Training and Control.

Control, we hear a lot about it in regard to sheepdog training.

We need to control the dog, the dog needs to control the sheep, but most importantly, we need to control ourselves.

Neil Kristianson has it written over the top of his roundyard so you can read it as you enter, it is so important. And Neil is always reminding us about self control.

When I first started training sheepdogs, I had no control of my dog or myself let alone the sheep.

My sheep were too wild so my young dog had to take over in order to control them, and as I lost control of the dog I lost control of myself, got frustrated and started yelling at the dog as things went wildly out of control. Sigh....

These days things are better, I use quiet sheep and try to set things up so I can maintain control.

A lot of my problems stem from expecting the dog to do more than he is able to or moving to the next step before he had mastered the previous one. And I was always in a mad hurry, so have learned to slow down some but still find this difficult and forget often.

Things still get out of control though, particularly with young dogs the first few times on sheep, with young dogs working a big mob for the first time, and on the trial ground. It is inevitable. I remember reading an article about a sheep dog trial at a major city show. Max Walker was a guest commentator and his comment was “The possiblilties for disaster are endless”. How right he is.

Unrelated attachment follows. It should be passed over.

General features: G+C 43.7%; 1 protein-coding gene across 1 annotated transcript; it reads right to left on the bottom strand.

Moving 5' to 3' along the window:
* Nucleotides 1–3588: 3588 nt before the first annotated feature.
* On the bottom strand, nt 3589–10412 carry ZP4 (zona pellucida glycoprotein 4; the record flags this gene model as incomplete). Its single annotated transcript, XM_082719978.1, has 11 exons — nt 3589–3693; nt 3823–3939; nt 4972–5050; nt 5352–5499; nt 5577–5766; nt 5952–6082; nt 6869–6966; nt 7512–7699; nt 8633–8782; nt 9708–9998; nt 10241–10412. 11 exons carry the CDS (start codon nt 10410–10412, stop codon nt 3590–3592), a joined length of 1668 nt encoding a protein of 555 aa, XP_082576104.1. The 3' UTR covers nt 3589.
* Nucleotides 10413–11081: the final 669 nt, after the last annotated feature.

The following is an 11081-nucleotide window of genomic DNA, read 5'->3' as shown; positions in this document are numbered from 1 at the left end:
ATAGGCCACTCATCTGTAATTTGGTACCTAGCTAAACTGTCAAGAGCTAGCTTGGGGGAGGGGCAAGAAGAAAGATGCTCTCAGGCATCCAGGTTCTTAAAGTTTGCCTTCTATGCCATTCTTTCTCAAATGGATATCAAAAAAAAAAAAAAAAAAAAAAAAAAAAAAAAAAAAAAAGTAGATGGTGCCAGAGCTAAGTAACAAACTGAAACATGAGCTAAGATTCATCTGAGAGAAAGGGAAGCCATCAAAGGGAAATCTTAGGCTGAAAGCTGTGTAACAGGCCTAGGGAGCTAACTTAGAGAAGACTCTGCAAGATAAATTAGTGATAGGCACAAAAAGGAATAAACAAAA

The trick is not to panic and get upset. If we can keep our head the dog learns that it is not such a disaster and this teaches him to remain calm later on when in a really difficult situation.

As soon as we ‘lose it’ the dog picks up our lack of control and things can quickly fall apart.

As difficult as it is we need to learn to control ourselves so the dog can trust us.

Imagine if you became lost in the bush with a group of people and the group leader panicked and started running around yelling at everyone. You would quickly lose trust in your leader and probably elect another one, who could control the situation and work out how to fix it.

So it is with our dogs, they need to have trust in us as the pack leader, or they will take over.

So even if things have really gone wrong, the dog has split the sheep, put one over the fence and is swinging of the neck of another one, try to remain calm. By all means step in and correct the dog and rescue the sheep but do it in a calm manner.

It is also the same when we discipline a dog, do it without getting upset or angry.

  

My friend Jenny Parsons is always telling me this. Jenny is a great dog trainer, who seems to be always calm. A good example of this is when we are trying to get a dog to widen out on a cast or just as he flanks. We need to do it calmly.

Some people seem to think we must run at the dog yelling ‘get out’ as loud as possible and throwing things wildly as if the poor dog had committed a major sin.

  

There is nothing wrong with calmly throwing something to keep the dog out and walking towards his shoulder but once again we need to do it with ‘self control’. Yes there is that word again.

Self control is actually quoted a lot in the Bible, great wisdom there. In fact we need self control in all areas of our life.